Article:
Pinterest is one of the greatest websites of all time. It is incredibly useful, entertaining and makes life easier in so many ways. This is especially true when deciding what to make for dinner. You can enter just one ingredient and thousands of options are at your fingertips.

Green chile and chicken are ingredients I often search for. There is one recipe always popping up that seems very tempting. This chicken appears to be slathered in a cheese sauce of sorts with spicy little flecks in it and covered with more cheese. 

This looks like something I would just love and adore. It also looks like something that would make me want to lay on the floor for the next hour. This would most likely include the dramatic phrase "I'm so full I could die." A few eye rolls from my husband would follow as well. 

So instead of looking and longing after this recipe yet again, I decided to make my own less rich version of it. It meets all of the same requirements: tender chicken, green chile and some delicious cheese. However, this also includes really good flavor from all the veggies in it. It's almost like a thick and chunky salsa warmed up. This is perfect with rice, in a tortilla or even scooped up with some crunchy corn chips. 


3 - 4 chicken breasts or thighs
2 teaspoons taco seasoning, separated
1 Tablespoon vegetable oil
1 green bell pepper, chopped
1 small red onion, chopped
1 14 ounce can of diced tomatoes
1 teaspoon honey
1/4 cup or 1 small can diced green chilies
1 cup of grated cheddar cheese

For the chicken, season each piece very well with 1 teaspoon of the taco seasoning while the oil heats up in a large sauce pan. Brown each side of the chicken over medium heat. The chicken is not done on the inside, but should have a nice crusty outside.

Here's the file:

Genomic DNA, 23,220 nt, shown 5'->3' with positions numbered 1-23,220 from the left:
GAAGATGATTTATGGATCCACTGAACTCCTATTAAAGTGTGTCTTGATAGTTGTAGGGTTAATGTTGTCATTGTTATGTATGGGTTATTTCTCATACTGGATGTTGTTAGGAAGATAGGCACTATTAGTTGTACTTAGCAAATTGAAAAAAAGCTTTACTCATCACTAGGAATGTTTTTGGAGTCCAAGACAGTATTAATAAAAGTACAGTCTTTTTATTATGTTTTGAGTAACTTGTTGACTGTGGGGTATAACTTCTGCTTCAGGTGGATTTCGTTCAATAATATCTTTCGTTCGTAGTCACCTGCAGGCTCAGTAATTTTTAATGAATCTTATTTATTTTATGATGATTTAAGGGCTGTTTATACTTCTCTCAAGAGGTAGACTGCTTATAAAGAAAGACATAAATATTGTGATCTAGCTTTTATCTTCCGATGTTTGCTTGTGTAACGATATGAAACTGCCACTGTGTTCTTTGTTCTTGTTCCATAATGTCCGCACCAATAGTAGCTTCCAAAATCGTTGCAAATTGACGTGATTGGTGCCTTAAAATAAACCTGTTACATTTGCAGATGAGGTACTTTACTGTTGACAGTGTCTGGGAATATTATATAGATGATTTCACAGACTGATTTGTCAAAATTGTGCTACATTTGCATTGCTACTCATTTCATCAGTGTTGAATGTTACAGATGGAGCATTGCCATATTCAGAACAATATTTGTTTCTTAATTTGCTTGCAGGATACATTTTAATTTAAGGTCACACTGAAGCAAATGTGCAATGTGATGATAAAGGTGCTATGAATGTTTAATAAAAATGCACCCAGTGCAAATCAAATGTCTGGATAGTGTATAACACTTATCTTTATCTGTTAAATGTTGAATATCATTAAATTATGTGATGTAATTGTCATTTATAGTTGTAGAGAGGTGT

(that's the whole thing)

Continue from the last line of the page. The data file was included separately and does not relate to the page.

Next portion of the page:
Throw the bell pepper and onion in the remaining oil and season with the taco seasoning you have left. Let this cook for about 2 to 3 minutes to get some nice color on the veggies. 

 After the peppers and onions have cooked for a few minutes, add the diced tomatoes, green chile and honey into the pan. Anytime I use canned tomatoes, I like to balance the acid with a little sweetness. Don't worry, you won't taste the honey, but you will notice if it is missing. Also, pardon my disgusting stove.

Add the browned pieces of chicken back to the pan along with any juices they may have produced. Cover this with a lid and simmer for about 15 minutes or until the chicken is done on the inside.

You will know this is ready for some cheese (yay!) when the chicken is very tender and the vegetables are pretty soft. 

Take the chicken out of the pan (again) and shred this into bite sized pieces. Add this back to the pan and watch it drink up all the  spicy and flavorful sauce. 

Sprinkle the cheese over the top of the whole pan and let this melt for a few seconds. 

My favorite way to eat this is over a bowl of steamy rice with a sprinkle of extra cheese on the top. You will love this super flavorful, juicy and cheesy chicken dinner!